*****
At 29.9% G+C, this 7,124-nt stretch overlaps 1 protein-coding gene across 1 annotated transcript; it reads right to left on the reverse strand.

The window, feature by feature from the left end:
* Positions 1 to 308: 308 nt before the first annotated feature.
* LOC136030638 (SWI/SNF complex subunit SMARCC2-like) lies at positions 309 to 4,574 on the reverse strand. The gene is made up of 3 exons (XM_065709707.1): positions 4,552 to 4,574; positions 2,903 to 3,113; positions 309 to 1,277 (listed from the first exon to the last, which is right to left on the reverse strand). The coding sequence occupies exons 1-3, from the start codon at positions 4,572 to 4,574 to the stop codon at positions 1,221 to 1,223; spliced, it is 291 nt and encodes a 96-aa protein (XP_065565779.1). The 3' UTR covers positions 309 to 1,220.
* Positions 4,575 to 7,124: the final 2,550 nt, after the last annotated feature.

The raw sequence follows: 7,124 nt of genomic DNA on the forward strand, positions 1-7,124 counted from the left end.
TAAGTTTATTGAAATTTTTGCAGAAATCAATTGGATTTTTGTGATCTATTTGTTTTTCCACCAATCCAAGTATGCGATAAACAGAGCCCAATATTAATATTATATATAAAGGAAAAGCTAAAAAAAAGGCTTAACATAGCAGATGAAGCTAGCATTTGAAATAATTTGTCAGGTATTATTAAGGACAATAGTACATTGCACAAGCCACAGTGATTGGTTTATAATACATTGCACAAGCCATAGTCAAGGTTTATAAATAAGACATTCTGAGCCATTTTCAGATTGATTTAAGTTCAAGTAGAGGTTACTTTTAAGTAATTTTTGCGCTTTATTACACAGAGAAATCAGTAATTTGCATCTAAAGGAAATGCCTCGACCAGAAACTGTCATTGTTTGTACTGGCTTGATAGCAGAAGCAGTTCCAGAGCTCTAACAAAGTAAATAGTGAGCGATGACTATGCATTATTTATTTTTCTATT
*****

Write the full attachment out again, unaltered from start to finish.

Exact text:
At 29.9% G+C, this 7,124-nt stretch overlaps 1 protein-coding gene across 1 annotated transcript; it reads right to left on the reverse strand.

The window, feature by feature from the left end:
* Positions 1 to 308: 308 nt before the first annotated feature.
* LOC136030638 (SWI/SNF complex subunit SMARCC2-like) lies at positions 309 to 4,574 on the reverse strand. The gene is made up of 3 exons (XM_065709707.1): positions 4,552 to 4,574; positions 2,903 to 3,113; positions 309 to 1,277 (listed from the first exon to the last, which is right to left on the reverse strand). The coding sequence occupies exons 1-3, from the start codon at positions 4,572 to 4,574 to the stop codon at positions 1,221 to 1,223; spliced, it is 291 nt and encodes a 96-aa protein (XP_065565779.1). The 3' UTR covers positions 309 to 1,220.
* Positions 4,575 to 7,124: the final 2,550 nt, after the last annotated feature.

The raw sequence follows: 7,124 nt of genomic DNA on the forward strand, positions 1-7,124 counted from the left end.
TAAGTTTATTGAAATTTTTGCAGAAATCAATTGGATTTTTGTGATCTATTTGTTTTTCCACCAATCCAAGTATGCGATAAACAGAGCCCAATATTAATATTATATATAAAGGAAAAGCTAAAAAAAAGGCTTAACATAGCAGATGAAGCTAGCATTTGAAATAATTTGTCAGGTATTATTAAGGACAATAGTACATTGCACAAGCCACAGTGATTGGTTTATAATACATTGCACAAGCCATAGTCAAGGTTTATAAATAAGACATTCTGAGCCATTTTCAGATTGATTTAAGTTCAAGTAGAGGTTACTTTTAAGTAATTTTTGCGCTTTATTACACAGAGAAATCAGTAATTTGCATCTAAAGGAAATGCCTCGACCAGAAACTGTCATTGTTTGTACTGGCTTGATAGCAGAAGCAGTTCCAGAGCTCTAACAAAGTAAATAGTGAGCGATGACTATGCATTATTTATTTTTCTATT